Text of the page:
This July 4th will be the 245th Independence Day, the day Americans celebrate their independence from Great Britain. Independence Day, or the Fourth of July, commemorates the adoption of the Declaration of Independence in 1776. We associate this day with fireworks, parades, barbecues, baseball games, family reunions, carnivals, fairs, picnics, political speeches and ceremonies. It is considered to be the National Day of the United States. The Fourth of July weekend is typically one of the busiest travel days in the U.S.

The American flag is more responsible for our love affair with the red, white and blue color scheme than Ralph Lauren. He has almost made us believe that he created the flag for his logo, as witnessed on his clothing and home designs. It is one classic design that will never go out of style.

Flags bring up emotional feelings — some sad, some joyful, some quite meaningful, like the rainbow flag. We often use flags to announce all sorts of things: our political beliefs, a dove flag for peace, a flag with sayings, a flag to proclaim allegiance to a country perhaps because you’re living somewhere else. In Key West, I see lots of Swedish and British flags. In the 1960s, the American flag was often used as a patch on jeans, a backpack, purses, notebooks and all sorts of clothing.

Here are some interesting facts about that historic day. First of all, there is the matter of whether or not the members of Congress actually signed the paper on July 4th. It seems many historians concluded that it was signed a month later, after its adoption on Aug 4. That seems like a hard sell. Imagine if we were suddenly told that Fourth of July was now going to be Fourth of August. It’s almost as insane as the idea of Daylight Saving Time. Now there’s an archaic idea that needs reform.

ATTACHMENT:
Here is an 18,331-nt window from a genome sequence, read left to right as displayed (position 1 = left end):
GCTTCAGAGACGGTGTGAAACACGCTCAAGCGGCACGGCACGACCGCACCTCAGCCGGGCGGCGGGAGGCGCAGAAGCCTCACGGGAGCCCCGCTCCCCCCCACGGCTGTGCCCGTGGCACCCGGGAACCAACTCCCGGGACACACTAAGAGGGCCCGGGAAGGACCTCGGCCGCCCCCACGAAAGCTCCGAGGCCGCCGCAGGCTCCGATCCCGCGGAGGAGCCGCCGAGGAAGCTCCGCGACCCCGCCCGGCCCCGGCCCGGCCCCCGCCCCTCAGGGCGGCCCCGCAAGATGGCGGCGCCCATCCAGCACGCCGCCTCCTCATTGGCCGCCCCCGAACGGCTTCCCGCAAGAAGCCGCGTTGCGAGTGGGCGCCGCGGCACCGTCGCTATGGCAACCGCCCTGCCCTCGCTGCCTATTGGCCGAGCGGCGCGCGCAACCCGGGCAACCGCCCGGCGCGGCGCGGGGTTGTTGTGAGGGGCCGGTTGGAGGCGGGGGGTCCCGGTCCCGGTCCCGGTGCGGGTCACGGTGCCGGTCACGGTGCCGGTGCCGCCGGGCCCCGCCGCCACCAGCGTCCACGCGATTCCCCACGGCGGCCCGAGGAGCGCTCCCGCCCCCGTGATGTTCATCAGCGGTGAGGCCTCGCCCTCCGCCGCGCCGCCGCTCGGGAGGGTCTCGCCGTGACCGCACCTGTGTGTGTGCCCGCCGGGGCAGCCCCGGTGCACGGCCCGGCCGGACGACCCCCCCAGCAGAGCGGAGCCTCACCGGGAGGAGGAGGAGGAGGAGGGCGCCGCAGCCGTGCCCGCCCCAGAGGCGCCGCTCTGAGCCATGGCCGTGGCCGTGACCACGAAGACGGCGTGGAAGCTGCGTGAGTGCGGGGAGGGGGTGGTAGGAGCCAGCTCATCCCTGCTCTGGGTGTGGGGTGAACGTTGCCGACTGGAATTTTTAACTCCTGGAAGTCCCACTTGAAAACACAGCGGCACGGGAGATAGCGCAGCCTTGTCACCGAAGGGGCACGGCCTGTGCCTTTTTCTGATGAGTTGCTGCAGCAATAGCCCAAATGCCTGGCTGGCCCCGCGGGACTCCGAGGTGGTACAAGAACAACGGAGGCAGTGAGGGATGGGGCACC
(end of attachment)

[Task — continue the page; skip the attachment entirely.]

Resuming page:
And another interesting fact is that the only two signers who served as presidents, Thomas Jefferson and John Adams, both died on the same day, July 4, 1826, exactly 50 years after the original signing. Another strange fact is that James Monroe, another founding father who was elected president (although not a signer of the Declaration) was the third president to also die on July 4th, though his death occurred in 1831. The only president who was born on Independence Day was Calvin Coolidge in 1872.

Other interesting facts about the day include: All capable military bases in the U.S. fire off a salute of one gun for each state, called “a salute to the nation,” at noon on Independence Day. In addition to a spectacular fireworks display, Miami lights one of its tallest buildings with the patriotic red, white and blue as does the Chrysler Building in New York City. Of course, as expected, New York City’s fireworks display is the largest in the country with more than 22 tons of exploding pyrotechnics over the East River. Other famous displays take place over the Charles River in Boston, the Philadelphia Museum of Art, San Francisco Bay and the National Mall in Washington, D.C.

More little-known facts: The tiny state of Rhode Island has held the longest running Independence Day celebration in the U.S., beginning in 1785. Seward, Nebraska, was declared the smallest town holding a celebration in the same town square since 1868. It is a town of 6,000 residents and swells to 40,000 during the Fourth of July celebration.

Patriotic songs such as The Star Spangled Banner, America the Beautiful, My Country ‘Tis of Thee, This Land is Your Land, Yankee Doodle Dandy, Stars and Stripes Forever and God Bless America are sung more on this day than any other.

In 1870 Congress made Independence Day an unpaid holiday for federal workers. It wasn’t until 1938 that Independence Day was declared a paid federal holiday.

The Boston Pops Orchestra hosts a music and fireworks show over the Charles River every July 4th (with the exception of last year), and in Washington, D.C., a free concert broadcast live by PBS, NPR and the American Forces Network precedes fireworks and, pre-COVID, attracted over half a million people annually.

And for a final thought: The Philippines celebrate July 4th to commemorate that day in 1946 when it ceased to be a U.S. territory. They call it Republic Day. Happy 4th!

Leslie Linsley has written more than 50 books on crafts, decorating and home style. She resides on Nantucket, Massachusetts. Her latest books are “Salvage Style” and “Upscale Downsizing” (Sterling Publishers). Her email address is leslie@leslielinsley.com.